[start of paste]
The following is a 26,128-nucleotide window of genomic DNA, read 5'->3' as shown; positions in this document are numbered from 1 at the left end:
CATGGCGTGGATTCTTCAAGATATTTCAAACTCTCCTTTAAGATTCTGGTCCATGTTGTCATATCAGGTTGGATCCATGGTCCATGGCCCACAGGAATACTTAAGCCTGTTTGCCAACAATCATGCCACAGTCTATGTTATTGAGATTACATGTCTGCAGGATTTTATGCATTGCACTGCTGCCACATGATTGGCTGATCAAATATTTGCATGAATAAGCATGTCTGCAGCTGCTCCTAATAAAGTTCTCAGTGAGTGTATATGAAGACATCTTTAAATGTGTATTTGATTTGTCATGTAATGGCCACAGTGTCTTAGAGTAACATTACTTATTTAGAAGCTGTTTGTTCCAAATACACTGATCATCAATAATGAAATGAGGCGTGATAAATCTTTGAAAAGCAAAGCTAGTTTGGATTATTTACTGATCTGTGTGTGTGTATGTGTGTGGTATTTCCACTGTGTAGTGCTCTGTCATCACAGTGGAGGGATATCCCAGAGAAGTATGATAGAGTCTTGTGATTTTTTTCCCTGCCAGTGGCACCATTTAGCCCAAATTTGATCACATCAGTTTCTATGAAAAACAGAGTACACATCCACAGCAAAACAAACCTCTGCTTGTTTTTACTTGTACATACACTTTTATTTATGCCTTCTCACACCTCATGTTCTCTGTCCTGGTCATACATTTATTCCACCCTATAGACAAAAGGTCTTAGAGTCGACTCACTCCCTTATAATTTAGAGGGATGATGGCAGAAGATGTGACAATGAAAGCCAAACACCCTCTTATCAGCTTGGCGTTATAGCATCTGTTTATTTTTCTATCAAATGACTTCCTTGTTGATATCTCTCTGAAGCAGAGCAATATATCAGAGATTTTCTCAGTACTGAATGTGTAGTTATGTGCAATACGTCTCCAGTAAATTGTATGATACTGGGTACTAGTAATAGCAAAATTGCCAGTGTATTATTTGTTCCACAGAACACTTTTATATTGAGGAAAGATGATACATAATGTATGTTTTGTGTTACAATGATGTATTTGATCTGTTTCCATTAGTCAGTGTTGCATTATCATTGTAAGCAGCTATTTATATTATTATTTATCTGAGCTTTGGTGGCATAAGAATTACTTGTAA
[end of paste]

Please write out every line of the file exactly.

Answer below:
The following is a 26,128-nucleotide window of genomic DNA, read 5'->3' as shown; positions in this document are numbered from 1 at the left end:
CATGGCGTGGATTCTTCAAGATATTTCAAACTCTCCTTTAAGATTCTGGTCCATGTTGTCATATCAGGTTGGATCCATGGTCCATGGCCCACAGGAATACTTAAGCCTGTTTGCCAACAATCATGCCACAGTCTATGTTATTGAGATTACATGTCTGCAGGATTTTATGCATTGCACTGCTGCCACATGATTGGCTGATCAAATATTTGCATGAATAAGCATGTCTGCAGCTGCTCCTAATAAAGTTCTCAGTGAGTGTATATGAAGACATCTTTAAATGTGTATTTGATTTGTCATGTAATGGCCACAGTGTCTTAGAGTAACATTACTTATTTAGAAGCTGTTTGTTCCAAATACACTGATCATCAATAATGAAATGAGGCGTGATAAATCTTTGAAAAGCAAAGCTAGTTTGGATTATTTACTGATCTGTGTGTGTGTATGTGTGTGGTATTTCCACTGTGTAGTGCTCTGTCATCACAGTGGAGGGATATCCCAGAGAAGTATGATAGAGTCTTGTGATTTTTTTCCCTGCCAGTGGCACCATTTAGCCCAAATTTGATCACATCAGTTTCTATGAAAAACAGAGTACACATCCACAGCAAAACAAACCTCTGCTTGTTTTTACTTGTACATACACTTTTATTTATGCCTTCTCACACCTCATGTTCTCTGTCCTGGTCATACATTTATTCCACCCTATAGACAAAAGGTCTTAGAGTCGACTCACTCCCTTATAATTTAGAGGGATGATGGCAGAAGATGTGACAATGAAAGCCAAACACCCTCTTATCAGCTTGGCGTTATAGCATCTGTTTATTTTTCTATCAAATGACTTCCTTGTTGATATCTCTCTGAAGCAGAGCAATATATCAGAGATTTTCTCAGTACTGAATGTGTAGTTATGTGCAATACGTCTCCAGTAAATTGTATGATACTGGGTACTAGTAATAGCAAAATTGCCAGTGTATTATTTGTTCCACAGAACACTTTTATATTGAGGAAAGATGATACATAATGTATGTTTTGTGTTACAATGATGTATTTGATCTGTTTCCATTAGTCAGTGTTGCATTATCATTGTAAGCAGCTATTTATATTATTATTTATCTGAGCTTTGGTGGCATAAGAATTACTTGTAA